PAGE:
Child Custody Laws for Grandparents in Illinois

By Mike Broemmel
Overview, child custody laws, grandparents, Illinois

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Illinois established child custody laws for grandparents in certain situations. The laws set forth the procedures utilized to grant grandparents child custody under certain legally defined circumstances. Grandparents in Illinois must understand the basic elements of Illinois laws to pursue a claim for child custody.

Petition for Custody

Absent an agreement from the parent or parents of a child, a grandparent must file a petition for child custody. The petition is filed in the court in the county where the child currently resides. The clerk of the court likely maintains a petition for child custody utilized for this purpose. There are attorneys who specialize in child custody issues available to assist you as well.

Legal Standing

Pursuing child custody for grandparents in Illinois involves a concept known as "legal standing." Standing is the legal ability of a grandparent to seek child custody in the first instance. Not every grandparent in all situations possesses legal standing to pursue child custody. Legal standing exists for a grandparent to seek child custody if neither parent maintains physical custody, if the parent serving as the primary caretaker dies or if there is a substantiated allegation of abuse of neglect of the child.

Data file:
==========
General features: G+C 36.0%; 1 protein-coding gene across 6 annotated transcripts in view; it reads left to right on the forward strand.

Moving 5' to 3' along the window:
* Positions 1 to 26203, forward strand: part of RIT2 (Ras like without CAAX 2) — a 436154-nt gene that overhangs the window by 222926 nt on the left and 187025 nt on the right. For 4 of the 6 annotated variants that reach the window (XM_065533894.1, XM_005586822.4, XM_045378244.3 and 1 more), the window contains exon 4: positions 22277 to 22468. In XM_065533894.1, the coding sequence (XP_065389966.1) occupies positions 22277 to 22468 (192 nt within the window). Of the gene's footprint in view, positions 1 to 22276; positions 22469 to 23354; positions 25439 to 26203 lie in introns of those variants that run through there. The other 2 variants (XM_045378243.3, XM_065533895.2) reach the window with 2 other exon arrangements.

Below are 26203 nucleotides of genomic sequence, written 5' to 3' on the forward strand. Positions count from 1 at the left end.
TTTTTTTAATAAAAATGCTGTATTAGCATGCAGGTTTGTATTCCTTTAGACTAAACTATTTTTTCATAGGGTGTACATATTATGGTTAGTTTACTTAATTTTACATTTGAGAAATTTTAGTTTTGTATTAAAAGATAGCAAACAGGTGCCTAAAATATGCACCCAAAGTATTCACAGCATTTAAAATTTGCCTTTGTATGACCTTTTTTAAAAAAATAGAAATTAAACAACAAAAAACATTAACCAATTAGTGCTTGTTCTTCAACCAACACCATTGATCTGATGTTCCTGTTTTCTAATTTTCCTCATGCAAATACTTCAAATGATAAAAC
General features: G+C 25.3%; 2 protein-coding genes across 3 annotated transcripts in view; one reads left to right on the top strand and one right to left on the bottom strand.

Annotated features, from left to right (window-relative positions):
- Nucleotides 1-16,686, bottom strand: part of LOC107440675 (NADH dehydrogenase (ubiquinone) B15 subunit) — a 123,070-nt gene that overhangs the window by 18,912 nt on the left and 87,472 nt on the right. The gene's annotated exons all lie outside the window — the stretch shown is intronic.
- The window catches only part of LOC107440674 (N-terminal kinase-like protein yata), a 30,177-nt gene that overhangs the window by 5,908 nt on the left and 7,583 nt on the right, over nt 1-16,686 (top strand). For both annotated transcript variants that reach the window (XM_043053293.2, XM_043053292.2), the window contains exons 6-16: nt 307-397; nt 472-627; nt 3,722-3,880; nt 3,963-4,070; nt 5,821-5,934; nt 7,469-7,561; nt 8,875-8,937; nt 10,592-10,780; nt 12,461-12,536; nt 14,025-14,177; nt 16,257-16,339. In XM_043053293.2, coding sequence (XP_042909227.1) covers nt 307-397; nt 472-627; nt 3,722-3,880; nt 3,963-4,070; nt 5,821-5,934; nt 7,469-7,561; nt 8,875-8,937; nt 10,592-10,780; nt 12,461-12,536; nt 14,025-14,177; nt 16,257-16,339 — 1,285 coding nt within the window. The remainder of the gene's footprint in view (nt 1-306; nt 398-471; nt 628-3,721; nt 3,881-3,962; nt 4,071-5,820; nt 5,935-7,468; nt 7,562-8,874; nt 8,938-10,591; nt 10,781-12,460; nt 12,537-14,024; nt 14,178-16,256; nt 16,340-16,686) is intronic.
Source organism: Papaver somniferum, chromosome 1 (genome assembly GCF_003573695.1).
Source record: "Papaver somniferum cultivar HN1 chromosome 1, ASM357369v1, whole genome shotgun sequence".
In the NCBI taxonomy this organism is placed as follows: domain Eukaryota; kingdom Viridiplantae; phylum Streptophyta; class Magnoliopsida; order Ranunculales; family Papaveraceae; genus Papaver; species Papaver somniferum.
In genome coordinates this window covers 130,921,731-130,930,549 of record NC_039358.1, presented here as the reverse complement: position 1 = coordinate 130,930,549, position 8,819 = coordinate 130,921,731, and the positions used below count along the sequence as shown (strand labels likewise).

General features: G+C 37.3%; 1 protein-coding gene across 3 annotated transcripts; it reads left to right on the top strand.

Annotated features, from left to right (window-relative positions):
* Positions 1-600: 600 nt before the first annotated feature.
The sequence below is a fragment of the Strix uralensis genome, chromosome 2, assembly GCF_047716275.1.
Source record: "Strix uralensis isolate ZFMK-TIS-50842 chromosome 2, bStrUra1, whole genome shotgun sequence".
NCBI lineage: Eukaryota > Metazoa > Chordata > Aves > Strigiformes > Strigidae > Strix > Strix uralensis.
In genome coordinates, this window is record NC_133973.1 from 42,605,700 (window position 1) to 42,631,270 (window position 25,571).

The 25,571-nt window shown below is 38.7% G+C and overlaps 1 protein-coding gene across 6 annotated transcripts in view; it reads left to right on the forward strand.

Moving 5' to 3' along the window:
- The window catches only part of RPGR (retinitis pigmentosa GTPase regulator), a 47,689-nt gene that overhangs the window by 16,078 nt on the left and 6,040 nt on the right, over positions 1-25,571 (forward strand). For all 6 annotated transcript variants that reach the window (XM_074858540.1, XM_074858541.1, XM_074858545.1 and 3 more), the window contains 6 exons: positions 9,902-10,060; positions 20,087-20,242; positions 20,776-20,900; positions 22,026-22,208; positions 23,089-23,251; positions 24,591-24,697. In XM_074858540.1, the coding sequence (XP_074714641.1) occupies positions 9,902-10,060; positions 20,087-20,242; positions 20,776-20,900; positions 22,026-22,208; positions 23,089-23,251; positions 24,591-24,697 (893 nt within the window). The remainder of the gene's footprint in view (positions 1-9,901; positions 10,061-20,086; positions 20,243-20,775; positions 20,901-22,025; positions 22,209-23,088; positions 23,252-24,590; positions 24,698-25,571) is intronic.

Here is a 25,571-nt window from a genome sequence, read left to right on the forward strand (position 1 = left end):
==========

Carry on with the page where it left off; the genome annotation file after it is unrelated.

Best Interests of the Child

In considering a grandparent's petition for child custody, Illinois law requires a determination by the court of what is in the best interests of the child. A consideration of the best interests of the child involves determining whether placement of a minor in the custody of a grandparent enhances the health, welfare and safety of that child.

Adoption

Illinois law strives to ensure that a child is provided a permanent home whenever possible. Therefore, in some situations, a grandparent seeks to adopt a grandchild. Illinois statutes consider this the "final" custodial arrangement for a grandparent. Circumstances that indicate the appropriateness of a grandparent adoption include those involving deceased parents or parents whose rights were terminated because of ongoing and consistent abuse and neglect of the child.

Legal Representation

Due to the complexity of Illinois child custody laws for grandparents, obtaining legal representation to pursue such a case typically is a wise decision. The Illinois State Bar Association maintains directories of attorneys in different practice areas to assist you in finding an attorney:

Illinois State Bar Association Illinois Bar Center 424 S. Second St. Springfield, IL 62701-1779 217-525-1760 isba.org

About the Author

Mike Broemmel began writing in 1982. He is an author/lecturer with two novels on the market internationally, "The Shadow Cast" and "The Miller Moth." Broemmel served on the staff of the White House Office of Media Relations. He holds a Bachelor of Arts in journalism and political science from Benedictine College and a Juris Doctorate from Washburn University. He also attended Brunel University, London.

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